6. Iranian Double Feature

A Separation

2011, directed by Asghar Farhadi

Fair use

This film is messy, but in a good way. Masterfully crafted and written, there’s no surprise it won Iran’s first Oscar for Best Foreign Picture. The drama is primarily a conflict between two families of different social classes. The central family is upper middle class, doing well enough that the wife wants to move with their precocious daughter to be educated abroad. The husband wants to stay in Iran because he is caring for his elderly father who suffers from Alzheimer’s disease. The argument leads the mother to seek a divorce, which the court roundly rejects in the first scene of the film. Hence, they separate.

Without his wife at home, the husband hires a home caretaker for the grandfather, whose condition is worsening. The caretaker is a poor woman, and her deep religious faith is tested by the menial, yet demanding job, which includes changing the grandfather’s pants when he soils himself. The caretaker’s husband is in debt, hot-headed, and possibly also mentally ill. Moreover, she is four months pregnant. Nevertheless, she is a financially dependent on the job, so she pushes forward. When a tragic event happens near the 1/3rd point of the film, the social fabric frays and tensions boil to the surface — conflicts of class, but also of gender and religion.

When credits roll, I took some time to think about who was right and who was wrong. The correct, but admittedly not neat, answer is: some were right sometimes; some were wrong sometimes. I will say that the family that we follow throughout the film are definitely not the heroes of the story. And, the father specifically makes some incredibly selfish and mean choices to the other family and his own. Ultimately, it is complicated, and that’s an insight about life from the film.

Iran’s authoritarian government was apparently unhappy with the film’s “dirty” depiction of Iranian society. Truth be told, the theme of class stratification can be applied seamlessly to a U.S. American setting. So can the gender and religion conflicts, to certain extents.

I saw A Separation on DVD from the Arlington Public Library. You can find it on streaming platforms.

A Girl Walks Home Alone at Night

2014, directed by Ana Lily Amirpour

Fair use

A debut film that is pure cinema. I wish I saw it on the big screen. All I knew was it’s an Iranian vampire movie, but I didn’t expect an atmospheric neo-noir, horror Western heavily influenced by the style of Quentin Tarantino. Of course, it has to be in black and white, beautifully. Set in an desolate, sad town called “Bad City.” Featuring an ensemble cast of lonely twentysomethings, addicts, whores, and gangsters, as well as a femme fatale vampire who skateboards, listens to Iranian indie rock, and doles out vigilante justice to bad-behaving men. The story follows these characters woven together with a love story between the vampire and a young man — but an Iranian Twilight, this is not. Dialogue is purposely sparse, and style is preferred over substance. Some of the characters’ arcs abruptly end or do not wrap up satisfyingly, but the lovers’ journey and poetic ending make it a pleasurable romp.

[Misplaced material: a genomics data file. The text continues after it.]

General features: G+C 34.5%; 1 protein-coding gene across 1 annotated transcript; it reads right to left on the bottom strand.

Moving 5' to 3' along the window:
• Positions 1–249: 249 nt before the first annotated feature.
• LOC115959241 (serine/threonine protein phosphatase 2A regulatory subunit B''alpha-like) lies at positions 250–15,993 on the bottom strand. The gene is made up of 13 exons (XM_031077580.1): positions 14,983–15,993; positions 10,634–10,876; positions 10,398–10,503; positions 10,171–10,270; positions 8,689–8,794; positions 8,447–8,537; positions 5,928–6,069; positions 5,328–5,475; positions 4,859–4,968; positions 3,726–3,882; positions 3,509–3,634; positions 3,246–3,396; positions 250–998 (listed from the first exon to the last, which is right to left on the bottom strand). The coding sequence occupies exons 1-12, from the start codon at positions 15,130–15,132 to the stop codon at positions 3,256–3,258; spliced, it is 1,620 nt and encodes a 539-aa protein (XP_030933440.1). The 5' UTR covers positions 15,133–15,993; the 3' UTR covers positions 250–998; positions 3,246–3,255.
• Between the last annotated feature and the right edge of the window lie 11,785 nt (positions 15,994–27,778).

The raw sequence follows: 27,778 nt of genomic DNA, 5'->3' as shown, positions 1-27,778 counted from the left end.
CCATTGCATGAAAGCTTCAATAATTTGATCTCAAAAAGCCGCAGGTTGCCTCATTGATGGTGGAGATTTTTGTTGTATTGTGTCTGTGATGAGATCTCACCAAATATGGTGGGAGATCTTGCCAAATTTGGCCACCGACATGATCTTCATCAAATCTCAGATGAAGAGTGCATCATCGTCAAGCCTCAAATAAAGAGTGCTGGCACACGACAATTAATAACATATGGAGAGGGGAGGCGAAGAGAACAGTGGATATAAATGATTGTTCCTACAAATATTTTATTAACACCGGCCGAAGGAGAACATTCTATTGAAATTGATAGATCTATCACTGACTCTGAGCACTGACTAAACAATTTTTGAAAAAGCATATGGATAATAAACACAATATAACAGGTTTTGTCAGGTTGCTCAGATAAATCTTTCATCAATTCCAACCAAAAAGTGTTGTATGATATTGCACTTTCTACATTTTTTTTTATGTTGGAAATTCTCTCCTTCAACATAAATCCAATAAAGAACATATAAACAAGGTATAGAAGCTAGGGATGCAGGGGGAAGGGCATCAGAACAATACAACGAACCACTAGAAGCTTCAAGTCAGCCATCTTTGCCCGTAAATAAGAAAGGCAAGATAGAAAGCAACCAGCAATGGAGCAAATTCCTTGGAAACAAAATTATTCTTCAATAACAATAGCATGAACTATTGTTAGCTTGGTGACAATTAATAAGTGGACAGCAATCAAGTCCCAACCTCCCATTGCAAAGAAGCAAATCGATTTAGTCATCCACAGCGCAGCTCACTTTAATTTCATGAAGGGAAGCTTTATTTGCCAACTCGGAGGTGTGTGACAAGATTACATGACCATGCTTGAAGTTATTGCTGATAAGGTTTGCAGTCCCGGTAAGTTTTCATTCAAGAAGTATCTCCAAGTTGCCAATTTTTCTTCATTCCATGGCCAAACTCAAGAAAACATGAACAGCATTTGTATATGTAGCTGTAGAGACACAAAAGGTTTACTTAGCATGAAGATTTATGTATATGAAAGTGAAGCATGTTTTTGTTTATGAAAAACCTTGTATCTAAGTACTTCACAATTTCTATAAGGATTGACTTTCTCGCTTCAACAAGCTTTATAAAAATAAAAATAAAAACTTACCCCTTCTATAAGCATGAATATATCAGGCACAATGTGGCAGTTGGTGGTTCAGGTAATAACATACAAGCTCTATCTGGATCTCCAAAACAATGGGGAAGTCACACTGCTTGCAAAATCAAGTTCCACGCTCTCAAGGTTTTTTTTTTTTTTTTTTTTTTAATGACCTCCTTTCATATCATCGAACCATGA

This film is more a product of the Iranian diaspora than Iran itself; the director is of Iranian heritage, was born in England, and grew up in the United States. As a descendent of a diaspora myself, I can appreciate the blending of cultures, symbols, and ideas in her work. I did not think twice about the fictional “Bad City” setting until about halfway through the movie, when I thought: this Iranian town looks a lot like a U.S. American suburb. The movie was actually filmed in a small town in the California desert. That may have been a pragmatic choice, but perhaps it was also meant to give the audience a sense of displacement, or to comment on the shifty nature of place itself. Fitting this film is also compared to Sergio Leone’s Spaghetti Westerns, like A Fistful of Dollars, which were made in Spain, a clever substitute for the American West.

Can we take this time to appreciate the vampire genre? Director Amirpour described the allure of the vampire mythology: “A vampire is so many things: serial killer, a romantic, a historian, a drug addict — they’re sort of all these things in one.”

My favorite movie podcast Filmspotting had a recent poll, asking which movie genre would you save if one had to die, “vampires or zombies?” Despite my adoration of Shaun of the Dead, I don’t think it is even close. Nosferatu, Murau’s and Herzog’s, the Blade franchise, Neil Jordan’s vampire movies, From Dusk Till Dawn, Let the Right One In, . . . yes, even Twilight (a god-awful movie), . . . and finally A Girl Walks Home Alone at Night, a worthy addition to lore.

I saw A Girl Walks Home Alone at Night on Kanopy.

This is #6 in my World Tour of Cinema project. Read my introductory post here.

--

--

Get the Medium app

A button that says 'Download on the App Store', and if clicked it will lead you to the iOS App store
A button that says 'Get it on, Google Play', and if clicked it will lead you to the Google Play store